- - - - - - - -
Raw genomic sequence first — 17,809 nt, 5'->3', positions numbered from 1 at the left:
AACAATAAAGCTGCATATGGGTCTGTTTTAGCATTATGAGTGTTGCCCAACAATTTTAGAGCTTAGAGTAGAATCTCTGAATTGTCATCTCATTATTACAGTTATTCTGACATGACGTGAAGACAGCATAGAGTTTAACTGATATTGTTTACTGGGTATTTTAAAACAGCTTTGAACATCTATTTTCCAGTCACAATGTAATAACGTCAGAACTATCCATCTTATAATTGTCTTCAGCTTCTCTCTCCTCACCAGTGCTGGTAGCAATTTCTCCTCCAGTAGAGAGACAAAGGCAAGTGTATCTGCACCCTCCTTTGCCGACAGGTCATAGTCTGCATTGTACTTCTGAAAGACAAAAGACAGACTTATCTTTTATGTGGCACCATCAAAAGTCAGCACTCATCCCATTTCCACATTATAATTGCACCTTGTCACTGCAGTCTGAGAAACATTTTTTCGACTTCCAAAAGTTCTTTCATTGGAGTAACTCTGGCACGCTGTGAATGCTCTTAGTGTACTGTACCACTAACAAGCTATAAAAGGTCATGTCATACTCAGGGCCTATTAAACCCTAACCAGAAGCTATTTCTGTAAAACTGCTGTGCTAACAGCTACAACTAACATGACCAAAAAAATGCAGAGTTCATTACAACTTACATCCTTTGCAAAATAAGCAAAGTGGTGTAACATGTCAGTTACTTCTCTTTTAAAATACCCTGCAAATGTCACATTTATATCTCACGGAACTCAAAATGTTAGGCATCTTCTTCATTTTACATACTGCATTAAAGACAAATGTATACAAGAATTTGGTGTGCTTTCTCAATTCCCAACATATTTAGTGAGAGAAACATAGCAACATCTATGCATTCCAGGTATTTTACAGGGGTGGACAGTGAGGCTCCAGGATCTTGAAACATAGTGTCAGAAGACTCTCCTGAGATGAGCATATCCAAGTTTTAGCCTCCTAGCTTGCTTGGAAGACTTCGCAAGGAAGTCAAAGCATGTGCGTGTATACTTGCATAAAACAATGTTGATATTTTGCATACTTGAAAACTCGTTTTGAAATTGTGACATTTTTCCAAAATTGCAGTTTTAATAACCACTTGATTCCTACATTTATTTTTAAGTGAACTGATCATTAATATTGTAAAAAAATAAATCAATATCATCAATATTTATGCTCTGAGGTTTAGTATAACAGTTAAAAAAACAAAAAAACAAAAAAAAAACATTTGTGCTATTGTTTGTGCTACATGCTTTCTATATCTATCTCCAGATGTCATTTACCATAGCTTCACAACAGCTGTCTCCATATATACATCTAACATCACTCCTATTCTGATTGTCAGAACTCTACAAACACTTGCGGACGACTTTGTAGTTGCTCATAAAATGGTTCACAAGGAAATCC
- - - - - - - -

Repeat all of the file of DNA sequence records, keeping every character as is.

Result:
Raw genomic sequence first — 17,809 nt, 5'->3', positions numbered from 1 at the left:
AACAATAAAGCTGCATATGGGTCTGTTTTAGCATTATGAGTGTTGCCCAACAATTTTAGAGCTTAGAGTAGAATCTCTGAATTGTCATCTCATTATTACAGTTATTCTGACATGACGTGAAGACAGCATAGAGTTTAACTGATATTGTTTACTGGGTATTTTAAAACAGCTTTGAACATCTATTTTCCAGTCACAATGTAATAACGTCAGAACTATCCATCTTATAATTGTCTTCAGCTTCTCTCTCCTCACCAGTGCTGGTAGCAATTTCTCCTCCAGTAGAGAGACAAAGGCAAGTGTATCTGCACCCTCCTTTGCCGACAGGTCATAGTCTGCATTGTACTTCTGAAAGACAAAAGACAGACTTATCTTTTATGTGGCACCATCAAAAGTCAGCACTCATCCCATTTCCACATTATAATTGCACCTTGTCACTGCAGTCTGAGAAACATTTTTTCGACTTCCAAAAGTTCTTTCATTGGAGTAACTCTGGCACGCTGTGAATGCTCTTAGTGTACTGTACCACTAACAAGCTATAAAAGGTCATGTCATACTCAGGGCCTATTAAACCCTAACCAGAAGCTATTTCTGTAAAACTGCTGTGCTAACAGCTACAACTAACATGACCAAAAAAATGCAGAGTTCATTACAACTTACATCCTTTGCAAAATAAGCAAAGTGGTGTAACATGTCAGTTACTTCTCTTTTAAAATACCCTGCAAATGTCACATTTATATCTCACGGAACTCAAAATGTTAGGCATCTTCTTCATTTTACATACTGCATTAAAGACAAATGTATACAAGAATTTGGTGTGCTTTCTCAATTCCCAACATATTTAGTGAGAGAAACATAGCAACATCTATGCATTCCAGGTATTTTACAGGGGTGGACAGTGAGGCTCCAGGATCTTGAAACATAGTGTCAGAAGACTCTCCTGAGATGAGCATATCCAAGTTTTAGCCTCCTAGCTTGCTTGGAAGACTTCGCAAGGAAGTCAAAGCATGTGCGTGTATACTTGCATAAAACAATGTTGATATTTTGCATACTTGAAAACTCGTTTTGAAATTGTGACATTTTTCCAAAATTGCAGTTTTAATAACCACTTGATTCCTACATTTATTTTTAAGTGAACTGATCATTAATATTGTAAAAAAATAAATCAATATCATCAATATTTATGCTCTGAGGTTTAGTATAACAGTTAAAAAAACAAAAAAACAAAAAAAAAACATTTGTGCTATTGTTTGTGCTACATGCTTTCTATATCTATCTCCAGATGTCATTTACCATAGCTTCACAACAGCTGTCTCCATATATACATCTAACATCACTCCTATTCTGATTGTCAGAACTCTACAAACACTTGCGGACGACTTTGTAGTTGCTCATAAAATGGTTCACAAGGAAATCC